How Nissan is helping drive the UK towards an autonomous future
Self-driving is being taken up a gear in the UK as the government-backed evolvAD project brings in a new partner, pushing the country ahead as autonomous functionality becomes a bigger part of automotive.
In collaboration with consortium partners Connected Places Catapult, Humanising Autonomy, SBD Automotive and TRL, the project will use 100% electric Nissan Leaf cars equipped with autonomous drive (AD) technology to study self-driving in urban residential and rural roads.
David Moss, Senior Vice-President, Region Research and Development for Nissan AMIEO (Africa, Middle East, India, Europe, and Oceania), said: “We are extremely proud to be a part of the evolvAD project in the UK. Through Nissan Ambition 2030 we want to empower mobility for everyone, and AD technologies are critical to this effort as they offer huge benefits in terms of vehicle safety, environmental impact and accessibility.”
Robert Bateman, evolvAD Project Manager at Nissan Technical Centre Europe, in Cranfield, added: “Since 2017, we've been working for a group in Japan on autonomous vehicles. The first project was HumanDrive, which mainly involved motorway driving. As part of that, in 2019, we did The Grand Drive, still the longest self-driving journey in the UK, around 230 miles from Cranfield to Sunderland.
“Then we did ServCity in Greenwich, using the Smart Mobility Living Lab, the UK government's CAM testbed in London. That was a significant progression – driving on arterial roads, dealing with more roadside furniture and a lot more pedestrians.
“Another aspect was having infrastructure communicating with the car. For example, getting an input regarding a bus at a standstill around the next corner – our car changed lanes in readiness before anybody else on the road even knew it was there!
“Having done highway and city centre driving, the logical next step was the last miles – getting from a rural village onto a motorway, or navigating a small urban side street. That’s the purpose of evolvAD, to bookend the first two projects.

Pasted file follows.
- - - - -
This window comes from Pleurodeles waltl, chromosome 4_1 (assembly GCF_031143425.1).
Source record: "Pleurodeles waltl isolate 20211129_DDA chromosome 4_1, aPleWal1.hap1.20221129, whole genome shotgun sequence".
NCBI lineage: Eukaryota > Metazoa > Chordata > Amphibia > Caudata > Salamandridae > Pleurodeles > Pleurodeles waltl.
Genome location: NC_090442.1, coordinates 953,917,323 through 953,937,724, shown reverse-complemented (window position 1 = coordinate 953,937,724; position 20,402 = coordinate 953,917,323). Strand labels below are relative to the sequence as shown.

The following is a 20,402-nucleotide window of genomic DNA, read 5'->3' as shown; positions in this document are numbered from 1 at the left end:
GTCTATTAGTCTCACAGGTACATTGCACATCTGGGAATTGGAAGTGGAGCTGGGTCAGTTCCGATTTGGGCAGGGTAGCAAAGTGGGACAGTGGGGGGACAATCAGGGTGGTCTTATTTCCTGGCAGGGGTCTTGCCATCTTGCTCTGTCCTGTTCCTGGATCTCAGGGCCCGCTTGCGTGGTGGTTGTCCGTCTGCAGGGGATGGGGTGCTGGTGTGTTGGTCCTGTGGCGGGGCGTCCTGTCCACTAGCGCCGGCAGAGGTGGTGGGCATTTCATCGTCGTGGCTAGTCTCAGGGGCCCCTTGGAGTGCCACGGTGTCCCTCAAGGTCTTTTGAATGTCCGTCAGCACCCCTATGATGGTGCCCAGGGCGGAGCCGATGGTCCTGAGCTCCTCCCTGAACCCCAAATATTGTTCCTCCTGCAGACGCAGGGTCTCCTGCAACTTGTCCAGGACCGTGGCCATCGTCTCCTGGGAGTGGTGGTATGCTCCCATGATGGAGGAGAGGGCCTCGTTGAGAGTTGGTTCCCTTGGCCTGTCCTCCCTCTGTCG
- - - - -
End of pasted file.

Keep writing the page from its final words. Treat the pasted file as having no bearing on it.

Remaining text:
The project involves residential streets, speed bumps, mini-roundabouts, width restrictions and, most importantly, dealing with traffic coming in the opposite direction. One of the issues with autonomous vehicles is, because of their safe nature, they will wait. Two connected and autonomous vehicles coming towards each other is fine – they’ll communicate and give way seamlessly. That might not be the case with human driven cars – it’s an area the project will help shed light on.
Bateman said: “Other more challenging scenarios are rural lanes with extreme cambers and blind bends. There’s a risk that an autonomous vehicle might drive too slowly, to the extent that it becomes a hazard by frustrating the human drivers. Our solution is for the car to behave like a safe local driver.
“We also test in the US and Japan, but there are features specific to the UK which are harder to handle than the wide roads and bright sunshine of Silicon Valley. They don’t have things like unsynchronized pedestrian crossings. Our colleagues were initially quite shocked when they saw pedestrians dashing out in front of cars – people just don’t do that in Yokohama! Nissan realised the UK was the best place to test.
The evolvAD project will be a 21-month project, running to March 2025, with the country road work conducted at Millbrook. It’s very impressive the sort of speeds the vehicle can safely reach there now. It involves multiple autonomous systems, and some will mature more quickly than others.
“My team has grown considerably over the last six years. Before HumanDrive, we had one full-time engineer. Now, we’ve got a group of research engineers, technicians and highly qualified test drivers. We’re responsible for procuring the hardware, developing the software and maintaining the vehicles. It also involves bringing through the next generation of engineers and technicians,” said Bateman.
The evolvAD project will further enhance autonomous drive technology, a key pillar of the Nissan Ambition 2030 vision to create a cleaner, safer and more inclusive world. And it also pushes the UK’s position as a leader in these systems that little further forward, bringing the technology a step closer to the mainstream.